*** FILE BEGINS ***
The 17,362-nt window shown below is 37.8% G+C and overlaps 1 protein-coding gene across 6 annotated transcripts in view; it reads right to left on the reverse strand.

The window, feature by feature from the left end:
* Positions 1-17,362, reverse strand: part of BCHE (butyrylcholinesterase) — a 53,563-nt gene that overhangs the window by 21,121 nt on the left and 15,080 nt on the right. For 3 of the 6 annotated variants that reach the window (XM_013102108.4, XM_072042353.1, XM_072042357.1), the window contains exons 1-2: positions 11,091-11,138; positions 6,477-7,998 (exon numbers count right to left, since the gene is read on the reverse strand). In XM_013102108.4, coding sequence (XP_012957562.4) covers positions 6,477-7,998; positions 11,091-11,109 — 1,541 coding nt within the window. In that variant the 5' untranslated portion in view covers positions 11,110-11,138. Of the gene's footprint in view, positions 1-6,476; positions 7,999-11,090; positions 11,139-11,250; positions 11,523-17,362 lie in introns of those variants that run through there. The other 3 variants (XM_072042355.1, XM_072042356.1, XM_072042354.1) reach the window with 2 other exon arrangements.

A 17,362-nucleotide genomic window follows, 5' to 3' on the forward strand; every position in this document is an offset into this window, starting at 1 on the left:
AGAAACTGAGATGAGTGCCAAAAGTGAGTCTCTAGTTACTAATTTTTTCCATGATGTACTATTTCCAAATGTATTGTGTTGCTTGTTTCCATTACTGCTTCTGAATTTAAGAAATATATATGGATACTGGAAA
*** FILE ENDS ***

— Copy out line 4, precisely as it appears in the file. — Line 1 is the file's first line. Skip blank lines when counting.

A 17,362-nucleotide genomic window follows, 5' to 3' on the forward strand; every position in this document is an offset into this window, starting at 1 on the left: